KATHRYN MORRISON SAYS her book is meant for those who enjoy shopping but she refrains from specifying who such people are likely to be, and perhaps it would be mistaken as well as sexist for me to suggest that her target audience was predominantly female. Inda Knight has no inhibitions about that (or much else) and in her efision on shopping firmly remarks that ‘Men are traditionally supposed to be hopeless at it: grumpy and monosyllabic when lured down the High Street, wishing they were at home browsing the web for gadgets instead.’ Those who browse and buy online know that Internet shopping is not at all the same thing as ‘shop-gazing’ or ‘going out shopping’, which does not necessarily imply any intention to spend money and is not always acquisitive. Many of us go round the shops as a form of socialising, with the added bonus of a museum-style sensation of ‘just looking’, and it’s an excuse to get out of the house. I would have thought that this traditional occupation had been a normal part of life since the earliest days of stalls, shambles and markets. But no; Morrison writes that shopping as a leisure pursuit was only born in the eighteenth century, when shopfronts were first glazed, a technological change as revolutionary in its effect on shop design as, much later, lifts and escalators would be. Her account of successive innovations shows how the individual premises of specialist traders were succeeded by department stores, cooperatives which supplied every need from cradle to grave, chain stores and shopping malls, while the introduction of self-service led on to the much criticised supermarket revolution.
I remember it as a godsend which saved me from having to lug the dead weight of a full basket from grocer to greengrocer to butcher and on to half a dozen other specialist suppliers, several times a week. No wonder I signed petitions for Sainsbury’s to set up in my local town. At the same time, traditionalists were trying to prevent supermarkets hm getting planning permission, a battle which is still, repeatedly, fought today. But according to Morrison, out-of-town shops did not in fact bring doom to the old high streets after all. She sees town centres surviving and flourishing again, even if their shopfronts and street furniture are pastiche Victoriana.
At the end of the twentieth century the condition of England’s high streets was causing official concern. Morrison’s study was prompted by the perception that town centres were ‘standing at a crossroads of decline and regeneration’ and is an expansion of a survey of retail buildings undertaken by the Royal Commission on Historical Monuments. The material, being largely building-based, enables the author to see the subject from a new angle. Her object is to shifi attention hm merchandise to architecture, and use the study of material culture and the analysis of trading patterns in order to demonstrate social habits and popular tastes. This interesting and relevant story ends with the wheel turned full circle as fashionable new malls mimic Eastern bazaars and souks, or the old English equivalent, fairs and markets. One mall in west London is even being built almost exactly on the site of a long-gone open market where decades ago I spent my pocket money.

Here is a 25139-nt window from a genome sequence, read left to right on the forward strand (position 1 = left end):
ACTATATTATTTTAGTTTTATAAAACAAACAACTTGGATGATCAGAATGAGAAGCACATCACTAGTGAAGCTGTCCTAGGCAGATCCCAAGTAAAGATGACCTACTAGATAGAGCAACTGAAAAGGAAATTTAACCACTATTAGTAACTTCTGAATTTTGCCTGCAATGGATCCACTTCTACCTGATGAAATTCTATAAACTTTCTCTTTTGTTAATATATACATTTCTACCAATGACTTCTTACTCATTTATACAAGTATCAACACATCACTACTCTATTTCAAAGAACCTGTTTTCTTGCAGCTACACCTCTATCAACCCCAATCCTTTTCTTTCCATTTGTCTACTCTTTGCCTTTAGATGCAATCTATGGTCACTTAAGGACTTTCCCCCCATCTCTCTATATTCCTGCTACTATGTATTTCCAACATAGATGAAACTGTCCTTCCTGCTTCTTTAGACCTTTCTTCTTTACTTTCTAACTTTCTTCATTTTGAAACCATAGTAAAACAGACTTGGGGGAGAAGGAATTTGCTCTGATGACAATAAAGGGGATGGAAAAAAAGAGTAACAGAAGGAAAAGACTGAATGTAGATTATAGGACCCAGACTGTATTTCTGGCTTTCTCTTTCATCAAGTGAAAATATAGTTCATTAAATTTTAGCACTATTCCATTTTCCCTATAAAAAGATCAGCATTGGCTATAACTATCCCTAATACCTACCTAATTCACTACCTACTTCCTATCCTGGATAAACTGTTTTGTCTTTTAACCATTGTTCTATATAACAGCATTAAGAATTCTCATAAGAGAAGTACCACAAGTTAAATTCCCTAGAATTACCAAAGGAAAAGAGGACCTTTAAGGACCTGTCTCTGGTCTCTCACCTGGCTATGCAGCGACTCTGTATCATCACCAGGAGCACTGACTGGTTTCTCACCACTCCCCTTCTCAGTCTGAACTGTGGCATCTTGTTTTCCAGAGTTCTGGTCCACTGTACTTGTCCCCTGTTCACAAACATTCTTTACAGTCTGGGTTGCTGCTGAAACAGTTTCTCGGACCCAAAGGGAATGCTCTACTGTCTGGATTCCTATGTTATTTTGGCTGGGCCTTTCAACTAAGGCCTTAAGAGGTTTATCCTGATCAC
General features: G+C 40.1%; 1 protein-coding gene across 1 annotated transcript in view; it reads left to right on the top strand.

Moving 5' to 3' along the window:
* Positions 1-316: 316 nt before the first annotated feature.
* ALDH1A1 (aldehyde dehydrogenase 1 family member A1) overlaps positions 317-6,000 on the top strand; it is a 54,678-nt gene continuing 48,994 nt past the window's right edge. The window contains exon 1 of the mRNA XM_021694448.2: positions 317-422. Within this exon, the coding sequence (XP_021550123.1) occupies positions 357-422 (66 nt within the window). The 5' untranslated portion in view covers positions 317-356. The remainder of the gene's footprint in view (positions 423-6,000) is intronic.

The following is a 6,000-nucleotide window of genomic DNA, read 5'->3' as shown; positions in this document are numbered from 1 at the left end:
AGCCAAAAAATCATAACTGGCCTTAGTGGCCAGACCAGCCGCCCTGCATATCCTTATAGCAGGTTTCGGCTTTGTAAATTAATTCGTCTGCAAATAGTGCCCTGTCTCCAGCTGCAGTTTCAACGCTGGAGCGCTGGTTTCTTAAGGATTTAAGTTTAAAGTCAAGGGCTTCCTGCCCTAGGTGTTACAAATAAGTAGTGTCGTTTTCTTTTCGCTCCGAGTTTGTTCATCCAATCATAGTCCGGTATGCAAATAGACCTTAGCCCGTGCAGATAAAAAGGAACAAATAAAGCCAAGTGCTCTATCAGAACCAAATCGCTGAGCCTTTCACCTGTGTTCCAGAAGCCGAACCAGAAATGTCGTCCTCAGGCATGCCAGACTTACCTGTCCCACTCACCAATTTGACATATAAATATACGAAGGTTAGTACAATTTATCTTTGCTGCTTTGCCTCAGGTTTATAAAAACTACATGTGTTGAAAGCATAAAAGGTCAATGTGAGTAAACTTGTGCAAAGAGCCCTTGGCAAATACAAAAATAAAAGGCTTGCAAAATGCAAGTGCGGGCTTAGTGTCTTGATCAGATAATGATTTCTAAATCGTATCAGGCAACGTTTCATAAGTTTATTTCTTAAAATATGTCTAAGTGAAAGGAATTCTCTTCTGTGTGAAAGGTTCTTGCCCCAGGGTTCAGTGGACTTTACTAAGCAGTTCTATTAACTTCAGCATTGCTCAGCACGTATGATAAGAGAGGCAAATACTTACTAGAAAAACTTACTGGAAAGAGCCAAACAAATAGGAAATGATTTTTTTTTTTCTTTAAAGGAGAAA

Morrison recognises that people form attachments to favourite shops. She does not go on to mention those who take their fondness further by becoming shopping junkies addicted to uncontrollable splurging. Other shoppers are more like hunter-gatherers, excited by the chase and elated by a find. For India Knight shopping is a vocation and she writes about it with quasi-religious fervour. She sobs with joy about ‘the most extraordinary chocolate in the world’ and derives an almost orgasmic delight from sinking her teeth ‘into another thin layer of white chocolate of such an extraordinary texture – flue and solid at the same time … Eventually you reach the cream, sweet, white, contrasting with the crispy yet fondant outside, at which point you swoon … I am rendered inarticulate with love over these things’. Inarticulate is the wrong word. Knight sustains her quick-fire, over-the-top fluency throughout, padding out her transports of delight with interludes of personal memoir plus good advice, and even some perfectly sensible recommendations – although many of her favourite shops are in fashionable Notting Hill, inconveniently for many readers and for the author herself, who lives in Hackney. But this light, slight, quite sweet book is more like an expanded glossy-magazine article than a useay comprehensive guide, and there is little attempt to disguise its true nature, as a clever journalist’s bright idea for a seasonal moneymaker. She calls it ‘a sort of joy of sex for shops, with fewer beardy tumescent men’. Her best advice is to ‘enjoy yourself’.